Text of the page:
Above: Parker Goldman, East Greenwich resident and a student at the Wheeler School, demonstrates the reader pen technology at the E.G. Free Library. Submitted photo
By Sarah Goldman
Walking into the East Greenwich Free Library this month, you won’t get far without noticing red lights adorning windows, walls and tables. That is because East Greenwich, including the library, is going red for dyslexia awareness.
“Going red” for dyslexia is an international campaign, but it’s fairly new to Rhode Island. For one week, buildings and local landmarks are lit red as a visible and tangible symbol for anyone struggling with this diagnosis. It is a means of celebrating neuro-difference and embracing it.
Dyslexia is the most common learning difference in the world. Upwards of 20 percent of school children are dyslexic. So the likelihood that you know someone who is dyslexic or someone who has a dyslexic child – is very high. What you might not know though, is how hard it can be to learn differently in today’s world.
According to the Yale Center for Dyslexia & Creativity, dyslexia is a neurological difference that takes away an individual’s ability to read and, sometimes, understand quickly and automatically. It can also make it difficult to retrieve spoken words easily – like forgetting a word that you know.
It is not a visual impairment. Making words bigger does not make them instantly easier to read. Nor is it tied in any way to intelligence. Just because reading is hard does not make a person less smart. The dyslexic brain is just wired differently and so it needs to learn to read differently.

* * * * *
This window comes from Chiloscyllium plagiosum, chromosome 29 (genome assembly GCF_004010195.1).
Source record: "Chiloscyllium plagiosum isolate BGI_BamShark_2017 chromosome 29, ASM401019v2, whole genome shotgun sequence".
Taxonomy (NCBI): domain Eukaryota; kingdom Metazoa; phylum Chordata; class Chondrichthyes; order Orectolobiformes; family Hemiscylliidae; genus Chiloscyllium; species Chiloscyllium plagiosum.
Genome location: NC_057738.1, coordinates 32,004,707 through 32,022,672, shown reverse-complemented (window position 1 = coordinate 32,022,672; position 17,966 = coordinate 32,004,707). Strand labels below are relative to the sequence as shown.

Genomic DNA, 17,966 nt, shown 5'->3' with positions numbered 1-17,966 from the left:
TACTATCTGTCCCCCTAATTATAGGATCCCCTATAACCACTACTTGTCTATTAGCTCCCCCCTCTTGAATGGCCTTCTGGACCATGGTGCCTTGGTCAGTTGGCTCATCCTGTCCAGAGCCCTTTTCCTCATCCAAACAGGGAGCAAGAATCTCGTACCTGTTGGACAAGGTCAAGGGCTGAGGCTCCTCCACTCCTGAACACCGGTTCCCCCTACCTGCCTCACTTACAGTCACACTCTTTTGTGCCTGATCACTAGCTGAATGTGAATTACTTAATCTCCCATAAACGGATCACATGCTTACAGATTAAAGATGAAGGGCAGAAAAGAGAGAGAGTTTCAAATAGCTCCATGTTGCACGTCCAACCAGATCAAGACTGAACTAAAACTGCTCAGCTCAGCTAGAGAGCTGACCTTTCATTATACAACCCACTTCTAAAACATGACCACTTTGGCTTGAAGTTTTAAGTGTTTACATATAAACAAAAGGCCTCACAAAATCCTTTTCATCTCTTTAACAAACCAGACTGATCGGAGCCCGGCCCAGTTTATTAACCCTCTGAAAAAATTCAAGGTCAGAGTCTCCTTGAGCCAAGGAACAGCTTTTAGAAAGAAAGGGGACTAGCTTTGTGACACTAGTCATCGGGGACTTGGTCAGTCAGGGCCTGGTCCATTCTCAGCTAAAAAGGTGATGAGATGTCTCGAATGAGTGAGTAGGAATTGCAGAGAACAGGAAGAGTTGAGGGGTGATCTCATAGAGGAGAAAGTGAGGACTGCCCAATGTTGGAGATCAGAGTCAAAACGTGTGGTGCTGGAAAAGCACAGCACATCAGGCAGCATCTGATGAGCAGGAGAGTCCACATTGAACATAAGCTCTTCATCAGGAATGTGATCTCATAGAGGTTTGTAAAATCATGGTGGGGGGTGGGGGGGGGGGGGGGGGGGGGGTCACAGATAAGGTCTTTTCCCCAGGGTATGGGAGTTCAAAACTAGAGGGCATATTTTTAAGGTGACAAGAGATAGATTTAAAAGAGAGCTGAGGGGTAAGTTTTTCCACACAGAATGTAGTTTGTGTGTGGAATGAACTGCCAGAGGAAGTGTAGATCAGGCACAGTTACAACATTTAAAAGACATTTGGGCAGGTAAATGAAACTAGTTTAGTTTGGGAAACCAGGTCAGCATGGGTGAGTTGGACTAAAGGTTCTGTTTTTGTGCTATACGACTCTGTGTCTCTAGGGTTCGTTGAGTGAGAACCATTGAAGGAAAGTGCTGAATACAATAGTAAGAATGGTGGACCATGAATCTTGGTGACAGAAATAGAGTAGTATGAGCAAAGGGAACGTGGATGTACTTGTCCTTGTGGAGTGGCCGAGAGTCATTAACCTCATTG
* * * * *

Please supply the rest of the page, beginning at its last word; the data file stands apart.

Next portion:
As a parent of a dyslexic child, I can attest that sometimes we spend so much time focusing on dyslexic weaknesses that we forget all about dyslexic strengths. People with dyslexia can be highly intelligent, creative thinkers who have strong reasoning, communication and visual-spacial skills. They might excel at math or art or sports or creative storytelling.
To prove the point, take a moment if you will, and google “famous people with dyslexia.” The list is jaw-dropping – a virtual who’s who list of actors, scientists, CEOs and athletes. They all have one thing in common, they followed paths that capitalized on their own personal dyslexic strengths. Smart thinking.
Unfortunately, it’s a difficult and often isolating journey for a child to get from diagnosis to a corner office or seven-figure movie deal. As a community, the best way we can support these kids is by acknowledging dyslexia as a learning difference and educating ourselves and our families. This is why Dyslexia Awareness month is so important.
So let me invite you to learn more. Please stop by the East Greenwich Free Library and head to the reference area where you will find a takeaway sheet about dyslexia and lists of books on the subject and featuring dyslexic characters and authors. Ask EG’s incredible library team about their huge catalog of audiobooks or where to find decodable readers and graphic novels. Talk to librarian Diane Hogan about the reader pen she purchased herself so she could understand the very real challenges of reading a middle school text book when dyslexic.
And while on the subject, let me also invite you to join local advocacy groups, students and elected officials on the State House steps as we Light Rhode Island RED for Dyslexia on Friday, Oct. 14, at 5 p.m. Watching buildings all over Providence go red in awareness is a powerful message of acceptance and understanding for anyone who has struggled with their diagnosis. As the kids say, it’s gonna be lit.
For more information on the Light Rhode Island Red for Dyslexia campaign, please find it on Facebook or Instagram: @lightrhodeislandred. For local help connecting to local resources, visit Decoding Dyslexia RI at www.ddri.org.